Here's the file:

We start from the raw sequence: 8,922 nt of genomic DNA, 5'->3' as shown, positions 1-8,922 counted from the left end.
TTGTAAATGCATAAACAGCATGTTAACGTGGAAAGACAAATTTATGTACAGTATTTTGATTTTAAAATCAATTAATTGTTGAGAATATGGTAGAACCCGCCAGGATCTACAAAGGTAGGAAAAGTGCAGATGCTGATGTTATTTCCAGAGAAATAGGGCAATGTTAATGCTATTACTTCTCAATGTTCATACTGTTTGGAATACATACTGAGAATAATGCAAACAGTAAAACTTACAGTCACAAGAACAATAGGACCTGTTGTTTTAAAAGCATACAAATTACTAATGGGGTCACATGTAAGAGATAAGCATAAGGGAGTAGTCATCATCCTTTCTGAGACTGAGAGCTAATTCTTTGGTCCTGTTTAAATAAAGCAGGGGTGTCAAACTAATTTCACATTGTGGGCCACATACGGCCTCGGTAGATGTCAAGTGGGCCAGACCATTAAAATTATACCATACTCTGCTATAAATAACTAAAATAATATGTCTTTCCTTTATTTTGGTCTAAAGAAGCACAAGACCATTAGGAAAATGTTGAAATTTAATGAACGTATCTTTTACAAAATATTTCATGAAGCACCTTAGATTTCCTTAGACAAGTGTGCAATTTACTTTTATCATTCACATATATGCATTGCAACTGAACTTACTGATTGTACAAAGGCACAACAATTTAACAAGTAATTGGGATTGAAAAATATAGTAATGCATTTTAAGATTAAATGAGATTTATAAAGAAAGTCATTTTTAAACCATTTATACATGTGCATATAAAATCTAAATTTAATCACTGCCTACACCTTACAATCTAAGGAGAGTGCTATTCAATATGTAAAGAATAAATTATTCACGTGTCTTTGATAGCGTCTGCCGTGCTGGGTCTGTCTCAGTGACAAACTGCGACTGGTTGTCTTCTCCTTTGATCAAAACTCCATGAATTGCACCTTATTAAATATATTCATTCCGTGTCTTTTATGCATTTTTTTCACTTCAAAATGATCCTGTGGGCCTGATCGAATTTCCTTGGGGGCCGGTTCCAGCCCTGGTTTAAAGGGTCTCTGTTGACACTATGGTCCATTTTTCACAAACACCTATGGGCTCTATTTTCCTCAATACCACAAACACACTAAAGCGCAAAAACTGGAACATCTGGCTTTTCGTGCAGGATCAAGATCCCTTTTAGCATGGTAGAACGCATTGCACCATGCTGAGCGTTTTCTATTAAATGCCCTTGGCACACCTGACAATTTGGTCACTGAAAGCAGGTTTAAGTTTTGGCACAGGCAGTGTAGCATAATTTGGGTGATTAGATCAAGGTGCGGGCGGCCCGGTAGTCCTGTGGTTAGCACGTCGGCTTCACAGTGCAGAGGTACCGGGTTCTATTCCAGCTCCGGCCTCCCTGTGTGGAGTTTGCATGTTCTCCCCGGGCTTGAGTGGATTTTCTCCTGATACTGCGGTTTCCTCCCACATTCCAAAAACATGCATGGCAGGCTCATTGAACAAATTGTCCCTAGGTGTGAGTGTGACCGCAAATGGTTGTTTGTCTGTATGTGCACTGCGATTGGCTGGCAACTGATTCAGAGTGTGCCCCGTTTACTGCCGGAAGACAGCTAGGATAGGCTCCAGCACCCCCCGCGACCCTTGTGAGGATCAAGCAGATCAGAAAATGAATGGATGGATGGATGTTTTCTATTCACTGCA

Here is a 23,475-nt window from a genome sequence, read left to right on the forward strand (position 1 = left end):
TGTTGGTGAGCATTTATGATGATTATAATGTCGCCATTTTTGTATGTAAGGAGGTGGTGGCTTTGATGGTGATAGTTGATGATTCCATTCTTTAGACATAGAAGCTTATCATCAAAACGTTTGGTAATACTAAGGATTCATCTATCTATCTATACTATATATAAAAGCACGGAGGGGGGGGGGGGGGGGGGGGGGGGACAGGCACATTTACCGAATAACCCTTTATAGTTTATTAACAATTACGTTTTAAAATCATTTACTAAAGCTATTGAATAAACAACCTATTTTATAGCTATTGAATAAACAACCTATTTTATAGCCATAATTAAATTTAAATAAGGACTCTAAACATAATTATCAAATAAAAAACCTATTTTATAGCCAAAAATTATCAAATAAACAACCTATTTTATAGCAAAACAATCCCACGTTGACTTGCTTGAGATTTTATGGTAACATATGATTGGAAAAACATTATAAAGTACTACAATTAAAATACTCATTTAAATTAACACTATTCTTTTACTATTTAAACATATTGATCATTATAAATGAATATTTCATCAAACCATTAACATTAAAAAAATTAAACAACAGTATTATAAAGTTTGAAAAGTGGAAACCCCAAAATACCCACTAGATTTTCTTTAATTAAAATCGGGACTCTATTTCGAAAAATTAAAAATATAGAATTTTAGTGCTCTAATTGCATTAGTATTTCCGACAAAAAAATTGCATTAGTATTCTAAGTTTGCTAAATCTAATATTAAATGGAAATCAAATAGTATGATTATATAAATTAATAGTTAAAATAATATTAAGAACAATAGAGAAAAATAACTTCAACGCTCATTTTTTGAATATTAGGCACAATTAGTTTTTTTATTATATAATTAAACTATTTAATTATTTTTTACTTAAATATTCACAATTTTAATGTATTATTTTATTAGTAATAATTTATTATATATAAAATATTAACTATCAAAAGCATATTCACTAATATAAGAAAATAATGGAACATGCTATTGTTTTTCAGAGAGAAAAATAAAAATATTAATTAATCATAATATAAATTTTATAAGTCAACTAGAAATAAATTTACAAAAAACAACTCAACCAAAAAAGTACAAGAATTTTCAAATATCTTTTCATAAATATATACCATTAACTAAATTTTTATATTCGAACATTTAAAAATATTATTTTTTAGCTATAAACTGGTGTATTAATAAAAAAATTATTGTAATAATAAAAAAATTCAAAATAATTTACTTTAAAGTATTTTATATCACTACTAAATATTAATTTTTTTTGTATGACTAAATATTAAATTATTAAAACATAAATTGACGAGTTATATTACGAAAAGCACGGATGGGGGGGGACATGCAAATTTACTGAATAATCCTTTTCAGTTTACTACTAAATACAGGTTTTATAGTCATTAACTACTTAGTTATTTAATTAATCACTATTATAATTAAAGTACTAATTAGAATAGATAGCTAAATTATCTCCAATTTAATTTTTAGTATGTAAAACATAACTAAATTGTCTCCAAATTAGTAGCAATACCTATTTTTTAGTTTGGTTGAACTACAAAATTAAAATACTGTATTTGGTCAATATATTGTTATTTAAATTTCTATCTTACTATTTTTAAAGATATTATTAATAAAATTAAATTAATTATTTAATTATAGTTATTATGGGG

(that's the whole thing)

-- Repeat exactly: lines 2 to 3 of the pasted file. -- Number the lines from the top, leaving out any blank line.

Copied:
TTGTAAATGCATAAACAGCATGTTAACGTGGAAAGACAAATTTATGTACAGTATTTTGATTTTAAAATCAATTAATTGTTGAGAATATGGTAGAACCCGCCAGGATCTACAAAGGTAGGAAAAGTGCAGATGCTGATGTTATTTCCAGAGAAATAGGGCAATGTTAATGCTATTACTTCTCAATGTTCATACTGTTTGGAATACATACTGAGAATAATGCAAACAGTAAAACTTACAGTCACAAGAACAATAGGACCTGTTGTTTTAAAAGCATACAAATTACTAATGGGGTCACATGTAAGAGATAAGCATAAGGGAGTAGTCATCATCCTTTCTGAGACTGAGAGCTAATTCTTTGGTCCTGTTTAAATAAAGCAGGGGTGTCAAACTAATTTCACATTGTGGGCCACATACGGCCTCGGTAGATGTCAAGTGGGCCAGACCATTAAAATTATACCATACTCTGCTATAAATAACTAAAATAATATGTCTTTCCTTTATTTTGGTCTAAAGAAGCACAAGACCATTAGGAAAATGTTGAAATTTAATGAACGTATCTTTTACAAAATATTTCATGAAGCACCTTAGATTTCCTTAGACAAGTGTGCAATTTACTTTTATCATTCACATATATGCATTGCAACTGAACTTACTGATTGTACAAAGGCACAACAATTTAACAAGTAATTGGGATTGAAAAATATAGTAATGCATTTTAAGATTAAATGAGATTTATAAAGAAAGTCATTTTTAAACCATTTATACATGTGCATATAAAATCTAAATTTAATCACTGCCTACACCTTACAATCTAAGGAGAGTGCTATTCAATATGTAAAGAATAAATTATTCACGTGTCTTTGATAGCGTCTGCCGTGCTGGGTCTGTCTCAGTGACAAACTGCGACTGGTTGTCTTCTCCTTTGATCAAAACTCCATGAATTGCACCTTATTAAATATATTCATTCCGTGTCTTTTATGCATTTTTTTCACTTCAAAATGATCCTGTGGGCCTGATCGAATTTCCTTGGGGGCCGGTTCCAGCCCTGGTTTAAAGGGTCTCTGTTGACACTATGGTCCATTTTTCACAAACACCTATGGGCTCTATTTTCCTCAATACCACAAACACACTAAAGCGCAAAAACTGGAACATCTGGCTTTTCGTGCAGGATCAAGATCCCTTTTAGCATGGTAGAACGCATTGCACCATGCTGAGCGTTTTCTATTAAATGCCCTTGGCACACCTGACAATTTGGTCACTGAAAGCAGGTTTAAGTTTTGGCACAGGCAGTGTAGCATAATTTGGGTGATTAGATCAAGGTGCGGGCGGCCCGGTAGTCCTGTGGTTAGCACGTCGGCTTCACAGTGCAGAGGTACCGGGTTCTATTCCAGCTCCGGCCTCCCTGTGTGGAGTTTGCATGTTCTCCCCGGGCTTGAGTGGATTTTCTCCTGATACTGCGGTTTCCTCCCACATTCCAAAAACATGCATGGCAGGCTCATTGAACAAATTGTCCCTAGGTGTGAGTGTGACCGCAAATGGTTGTTTGTCTGTATGTGCACTGCGATTGGCTGGCAACTGATTCAGAGTGTGCCCCGTTTACTGCCGGAAGACAGCTAGGATAGGCTCCAGCACCCCCCGCGACCCTTGTGAGGATCAAGCAGATCAGAAAATGAATGGATGGATGGATGTTTTCTATTCACTGCA

Here is a 23,475-nt window from a genome sequence, read left to right on the forward strand (position 1 = left end):